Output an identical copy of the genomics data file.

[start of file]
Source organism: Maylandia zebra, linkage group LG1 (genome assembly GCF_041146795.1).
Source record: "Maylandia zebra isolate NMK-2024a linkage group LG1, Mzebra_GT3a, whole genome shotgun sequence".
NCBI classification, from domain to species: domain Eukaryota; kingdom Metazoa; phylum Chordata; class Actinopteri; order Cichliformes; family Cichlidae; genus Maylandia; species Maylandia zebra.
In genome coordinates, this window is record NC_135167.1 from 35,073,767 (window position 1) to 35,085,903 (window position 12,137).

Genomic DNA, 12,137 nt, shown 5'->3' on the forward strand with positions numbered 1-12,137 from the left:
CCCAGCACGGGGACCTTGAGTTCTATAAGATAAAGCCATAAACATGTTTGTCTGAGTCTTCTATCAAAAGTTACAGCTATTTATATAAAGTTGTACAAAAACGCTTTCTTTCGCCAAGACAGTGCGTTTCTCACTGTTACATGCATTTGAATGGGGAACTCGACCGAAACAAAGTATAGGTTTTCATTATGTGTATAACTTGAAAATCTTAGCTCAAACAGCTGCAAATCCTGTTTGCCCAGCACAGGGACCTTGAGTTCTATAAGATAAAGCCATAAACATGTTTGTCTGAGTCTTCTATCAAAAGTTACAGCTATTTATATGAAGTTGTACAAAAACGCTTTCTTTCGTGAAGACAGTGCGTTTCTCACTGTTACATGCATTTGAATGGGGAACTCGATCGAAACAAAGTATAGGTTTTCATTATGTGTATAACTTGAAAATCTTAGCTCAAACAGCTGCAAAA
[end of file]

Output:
Source organism: Maylandia zebra, linkage group LG1 (genome assembly GCF_041146795.1).
Source record: "Maylandia zebra isolate NMK-2024a linkage group LG1, Mzebra_GT3a, whole genome shotgun sequence".
NCBI classification, from domain to species: domain Eukaryota; kingdom Metazoa; phylum Chordata; class Actinopteri; order Cichliformes; family Cichlidae; genus Maylandia; species Maylandia zebra.
In genome coordinates, this window is record NC_135167.1 from 35,073,767 (window position 1) to 35,085,903 (window position 12,137).

Genomic DNA, 12,137 nt, shown 5'->3' on the forward strand with positions numbered 1-12,137 from the left:
CCCAGCACGGGGACCTTGAGTTCTATAAGATAAAGCCATAAACATGTTTGTCTGAGTCTTCTATCAAAAGTTACAGCTATTTATATAAAGTTGTACAAAAACGCTTTCTTTCGCCAAGACAGTGCGTTTCTCACTGTTACATGCATTTGAATGGGGAACTCGACCGAAACAAAGTATAGGTTTTCATTATGTGTATAACTTGAAAATCTTAGCTCAAACAGCTGCAAATCCTGTTTGCCCAGCACAGGGACCTTGAGTTCTATAAGATAAAGCCATAAACATGTTTGTCTGAGTCTTCTATCAAAAGTTACAGCTATTTATATGAAGTTGTACAAAAACGCTTTCTTTCGTGAAGACAGTGCGTTTCTCACTGTTACATGCATTTGAATGGGGAACTCGATCGAAACAAAGTATAGGTTTTCATTATGTGTATAACTTGAAAATCTTAGCTCAAACAGCTGCAAAA